(Originally published here.)
Japan's stock market has fallen 15 percent from its May high. Does that mean Abenomics, the plan for monetary and fiscal stimulus launched by Prime Minister Shinzo Abe, is dead? Hardly: Since the start of the year, the market is still up 31 percent.
There's a better reason to be skeptical about Abenomics. The program so far has concentrated on boosting demand. That's necessary, to be sure, but it addresses only one of Japan's problems.
Japan has endured two decades of deflation -- a clear sign of persistently inadequate demand. Its national income in nominal terms is actually less than it was in 1994. To most economists, this suggests that the macroeconomic stimulus in Abenomics was long overdue.
Yet shortfalls in demand by themselves don't explain Japan's stagnant productivity. Its manufacturing, non-manufacturing and agricultural sectors are all no more productive than they were in 1991 in terms of "total-factor productivity." This measure has risen by 50 percent in the U.S. over the same period -- see the graphs at the end of this report by Takeo Hoshi and Anil K. Kashyap.
There's no shortage of supply-side factors that might account for this terrible productivity performance. Large state-protected corporations, or "keiretsu," block innovation and creative destruction. The industrial policies that seemed successful in the 1980s have gone belly-up. An elderly population drags resources out of faster-growth sectors. Its massive agricultural subsidy programs, which dwarf the U.S.'s, insulate unproductive farmers. Its land-use lawstangle urban development and shield inefficiently small farms from competition.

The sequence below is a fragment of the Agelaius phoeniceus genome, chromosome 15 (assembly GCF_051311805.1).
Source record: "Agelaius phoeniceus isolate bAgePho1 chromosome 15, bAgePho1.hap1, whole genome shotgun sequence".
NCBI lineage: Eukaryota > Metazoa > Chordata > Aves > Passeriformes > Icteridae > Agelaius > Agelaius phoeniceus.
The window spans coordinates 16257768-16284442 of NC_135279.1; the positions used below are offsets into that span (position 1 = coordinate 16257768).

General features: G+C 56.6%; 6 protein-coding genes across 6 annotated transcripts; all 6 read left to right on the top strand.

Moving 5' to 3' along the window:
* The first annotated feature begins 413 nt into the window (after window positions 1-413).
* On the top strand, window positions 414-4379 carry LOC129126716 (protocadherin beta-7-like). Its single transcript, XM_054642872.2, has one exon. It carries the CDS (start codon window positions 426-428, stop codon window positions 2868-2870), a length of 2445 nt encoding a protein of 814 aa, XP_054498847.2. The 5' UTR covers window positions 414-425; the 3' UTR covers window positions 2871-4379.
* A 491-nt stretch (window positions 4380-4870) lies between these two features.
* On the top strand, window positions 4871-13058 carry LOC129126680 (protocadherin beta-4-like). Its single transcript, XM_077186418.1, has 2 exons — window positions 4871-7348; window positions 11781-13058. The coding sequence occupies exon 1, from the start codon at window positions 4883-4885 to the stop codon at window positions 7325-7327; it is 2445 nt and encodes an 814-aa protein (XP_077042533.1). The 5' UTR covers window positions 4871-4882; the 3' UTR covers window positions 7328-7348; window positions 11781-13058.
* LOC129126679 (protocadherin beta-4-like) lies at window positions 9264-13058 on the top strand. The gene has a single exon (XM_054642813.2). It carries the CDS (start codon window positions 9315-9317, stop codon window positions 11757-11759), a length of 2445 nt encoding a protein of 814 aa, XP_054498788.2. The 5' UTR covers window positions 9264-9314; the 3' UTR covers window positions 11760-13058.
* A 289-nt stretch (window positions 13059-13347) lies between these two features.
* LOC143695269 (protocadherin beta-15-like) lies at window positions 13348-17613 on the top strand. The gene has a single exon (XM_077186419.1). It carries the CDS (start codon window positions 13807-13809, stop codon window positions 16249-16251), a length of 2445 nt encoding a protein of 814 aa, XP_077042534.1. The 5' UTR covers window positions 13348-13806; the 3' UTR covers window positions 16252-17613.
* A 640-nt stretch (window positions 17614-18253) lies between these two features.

Abenomics promises a "third arrow" of supply-side reform, alongside the monetary and fiscal arrows. Abe himself has pledged to reduce the corporate tax rate, and he created an "Industrial Competitiveness Council" in January that has put forward many policy ideas. They include the creation of special economic zones in urban areas, participation in talks for a Trans-Pacific Partnership trade agreement and a change in labor-market policy to reduce "job lock."
These are good ideas, but they aren't enough. The entrenched interests that lobbied for protections have mostly been spared. For one, Abenomics pays off, rather than challenges, Japan's powerful farm lobby. A genuine structural reform would be aiming to cut farm subsidies and deregulate land.
Hoshi's and Kashyap's report offers other options for industrial reform. They want Abe to make starting a business easier, end credit subsidies to "zombie" firms and scrap a regulatory system that encourages micromanagement. Abe has shown little interest in going so far. The "third arrow" is already veering off-target: As Bloomberg View columnist William Pesek writes, Abe now seems to be playing for time on structural reform.
The demand-side part of Abenomics is already in force. Even if the supply-side program turns out to be ambitious, it will be slower-acting than the monetary and fiscal stimulus. Abenomics is therefore going to test the theory that lack of demand has been Japan's main problem. If the stimulus causes inflation without doing much to boost growth, we'll know the theory was wrong.